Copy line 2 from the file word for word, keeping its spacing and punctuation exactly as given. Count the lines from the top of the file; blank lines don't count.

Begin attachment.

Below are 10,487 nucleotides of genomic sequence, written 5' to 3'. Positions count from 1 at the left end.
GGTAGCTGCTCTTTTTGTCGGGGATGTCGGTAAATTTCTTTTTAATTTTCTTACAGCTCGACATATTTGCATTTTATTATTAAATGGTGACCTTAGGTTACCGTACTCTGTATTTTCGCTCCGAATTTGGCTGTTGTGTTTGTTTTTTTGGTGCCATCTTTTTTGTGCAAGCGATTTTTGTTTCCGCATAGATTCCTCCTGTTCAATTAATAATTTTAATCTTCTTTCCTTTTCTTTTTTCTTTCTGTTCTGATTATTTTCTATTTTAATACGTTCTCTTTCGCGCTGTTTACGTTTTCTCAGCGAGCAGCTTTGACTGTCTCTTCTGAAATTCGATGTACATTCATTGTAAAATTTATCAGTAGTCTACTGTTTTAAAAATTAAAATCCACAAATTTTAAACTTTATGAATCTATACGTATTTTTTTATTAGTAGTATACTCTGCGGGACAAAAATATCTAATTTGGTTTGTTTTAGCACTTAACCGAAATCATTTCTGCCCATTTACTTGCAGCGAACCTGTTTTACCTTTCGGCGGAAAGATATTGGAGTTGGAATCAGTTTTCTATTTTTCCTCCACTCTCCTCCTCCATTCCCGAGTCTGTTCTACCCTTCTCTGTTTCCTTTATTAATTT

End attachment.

GGTAGCTGCTCTTTTTGTCGGGGATGTCGGTAAATTTCTTTTTAATTTTCTTACAGCTCGACATATTTGCATTTTATTATTAAATGGTGACCTTAGGTTACCGTACTCTGTATTTTCGCTCCGAATTTGGCTGTTGTGTTTGTTTTTTTGGTGCCATCTTTTTTGTGCAAGCGATTTTTGTTTCCGCATAGATTCCTCCTGTTCAATTAATAATTTTAATCTTCTTTCCTTTTCTTTTTTCTTTCTGTTCTGATTATTTTCTATTTTAATACGTTCTCTTTCGCGCTGTTTACGTTTTCTCAGCGAGCAGCTTTGACTGTCTCTTCTGAAATTCGATGTACATTCATTGTAAAATTTATCAGTAGTCTACTGTTTTAAAAATTAAAATCCACAAATTTTAAACTTTATGAATCTATACGTATTTTTTTATTAGTAGTATACTCTGCGGGACAAAAATATCTAATTTGGTTTGTTTTAGCACTTAACCGAAATCATTTCTGCCCATTTACTTGCAGCGAACCTGTTTTACCTTTCGGCGGAAAGATATTGGAGTTGGAATCAGTTTTCTATTTTTCCTCCACTCTCCTCCTCCATTCCCGAGTCTGTTCTACCCTTCTCTGTTTCCTTTATTAATTT